Christian Music - Reviews, News, Interviews

Wright Takes Inventive Approach on Kingdom Come

  • 2008 4 Jan
Wright Takes Inventive Approach on <i>Kingdom Come</i>

Artist:  Paul Wright
Title:  Kingdom Come
Label:  Independent

I’ve always wondered why the prolific, hard-working Paul Wright wasn’t blowing up. Wright or Wrong These Songs Are Paul’s had me at hello, with those quick-witted instrumental segues, tongue-twisting discourses, and breezy  rhythms. I love his inventiveness, his quirky individuality, and now, with Kingdom Come, I love his approach to worship. The new album continues his unique style of genre-melding musicality, and adds a more vertical focus lyrically. Wright’s lyrics have always been God-centered, but he takes a much more overt approach to Kingdom Come.

Acoustic song of surrender, “Lost,” lays it right on the line from the beginning with its stark declarative opening. Launching into the lush and melodic chorus, Wright openly proclaims his utter dependency on Christ, finally quoting John 14:6 in case there’s the slightest question. “Bring Me Back” overflows with those signature tongue-tripping riffs over easy-going acoustic beats, the chorus amping up into shimmering folk-pop moves.  The bouncy alt-pop worship track “Sing Your Name” is performed both electrically and as an acoustic bonus track at disc’s end. The quiet acoustic stunner “Sorry” speaks compellingly of heartfelt repentance, its hugely melodic chorus breaking it down with simple honesty:  “You say I’m holy/if only I could see myself like You see me.”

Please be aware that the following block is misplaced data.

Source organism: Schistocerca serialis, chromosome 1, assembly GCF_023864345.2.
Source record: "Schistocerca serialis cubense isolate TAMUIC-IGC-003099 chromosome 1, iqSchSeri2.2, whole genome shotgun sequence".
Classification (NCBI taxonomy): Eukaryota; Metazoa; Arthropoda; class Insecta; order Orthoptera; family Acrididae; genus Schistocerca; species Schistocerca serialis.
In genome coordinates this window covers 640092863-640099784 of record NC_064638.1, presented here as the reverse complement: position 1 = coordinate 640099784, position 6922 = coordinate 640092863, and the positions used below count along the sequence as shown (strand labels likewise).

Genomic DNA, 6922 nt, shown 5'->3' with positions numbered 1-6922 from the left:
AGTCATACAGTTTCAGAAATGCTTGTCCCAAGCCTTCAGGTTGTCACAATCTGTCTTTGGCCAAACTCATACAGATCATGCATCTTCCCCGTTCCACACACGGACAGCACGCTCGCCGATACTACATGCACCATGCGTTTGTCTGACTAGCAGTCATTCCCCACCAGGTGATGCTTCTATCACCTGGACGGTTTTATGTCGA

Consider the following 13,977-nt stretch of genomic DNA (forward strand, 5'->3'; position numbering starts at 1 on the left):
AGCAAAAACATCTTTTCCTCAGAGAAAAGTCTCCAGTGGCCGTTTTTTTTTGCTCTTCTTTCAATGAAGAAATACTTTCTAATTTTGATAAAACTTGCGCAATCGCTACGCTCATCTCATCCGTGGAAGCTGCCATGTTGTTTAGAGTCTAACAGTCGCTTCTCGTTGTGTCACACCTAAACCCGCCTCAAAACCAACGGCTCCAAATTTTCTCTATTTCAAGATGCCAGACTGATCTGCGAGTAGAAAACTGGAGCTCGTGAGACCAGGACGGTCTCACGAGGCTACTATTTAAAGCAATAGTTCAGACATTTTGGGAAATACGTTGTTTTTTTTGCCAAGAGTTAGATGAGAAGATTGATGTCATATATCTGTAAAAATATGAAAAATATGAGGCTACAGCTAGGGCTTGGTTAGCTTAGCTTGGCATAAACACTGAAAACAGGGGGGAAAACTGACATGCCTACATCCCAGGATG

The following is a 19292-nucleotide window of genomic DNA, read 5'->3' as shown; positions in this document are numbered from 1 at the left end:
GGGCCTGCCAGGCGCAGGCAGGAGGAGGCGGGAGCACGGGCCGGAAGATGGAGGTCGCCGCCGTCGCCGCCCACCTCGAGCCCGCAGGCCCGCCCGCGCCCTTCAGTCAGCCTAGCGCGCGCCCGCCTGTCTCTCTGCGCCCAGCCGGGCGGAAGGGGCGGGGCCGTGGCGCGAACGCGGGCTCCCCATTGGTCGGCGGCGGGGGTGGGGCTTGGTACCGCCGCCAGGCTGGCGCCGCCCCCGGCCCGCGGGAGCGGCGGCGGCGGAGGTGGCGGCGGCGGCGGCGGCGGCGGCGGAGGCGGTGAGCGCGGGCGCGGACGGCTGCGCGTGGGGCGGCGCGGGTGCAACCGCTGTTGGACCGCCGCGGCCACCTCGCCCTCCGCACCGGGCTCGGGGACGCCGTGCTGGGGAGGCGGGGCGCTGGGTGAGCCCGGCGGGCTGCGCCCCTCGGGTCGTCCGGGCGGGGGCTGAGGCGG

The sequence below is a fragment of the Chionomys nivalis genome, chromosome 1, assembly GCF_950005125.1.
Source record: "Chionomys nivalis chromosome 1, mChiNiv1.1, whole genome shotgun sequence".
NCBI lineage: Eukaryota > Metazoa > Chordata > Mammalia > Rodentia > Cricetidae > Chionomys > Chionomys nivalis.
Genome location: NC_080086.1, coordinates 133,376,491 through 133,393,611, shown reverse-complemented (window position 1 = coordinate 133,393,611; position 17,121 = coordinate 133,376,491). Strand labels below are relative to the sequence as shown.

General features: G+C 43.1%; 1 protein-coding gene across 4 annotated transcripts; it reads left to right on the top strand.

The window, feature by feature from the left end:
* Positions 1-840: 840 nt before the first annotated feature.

Percolating song of freedom “Judgment Comes” has a gentle, mellow vibe, but packs another solid wallop of revealing truth:  “I was born into a world of black and white/thought livin’ in the grey was just not right/but when I step into the light/I see more colors than in the ocean.” “Don’t Walk by Her Door” may hit some listeners hard, too, with its wise warnings against sexual temptations. Others will enjoy the candid look at life on the road and this performer’s motivations in the lyrical dexterity of “All About You.”

Quietly adoring, the beautifully arranged title track is supported by tender strings, the echoing BGV effects warmly effective. Don Chaffer’s always sterling production touches are all over this gorgeous track, bringing Kingdom Come to an end all too soon. I really can’t say enough about this intelligent, fresh worship album, but when Paul Wright brings it all together as he has on Kingdom Come, it makes for an album well worth your time.


© 2007  All rights reserved.  Used with permission. 

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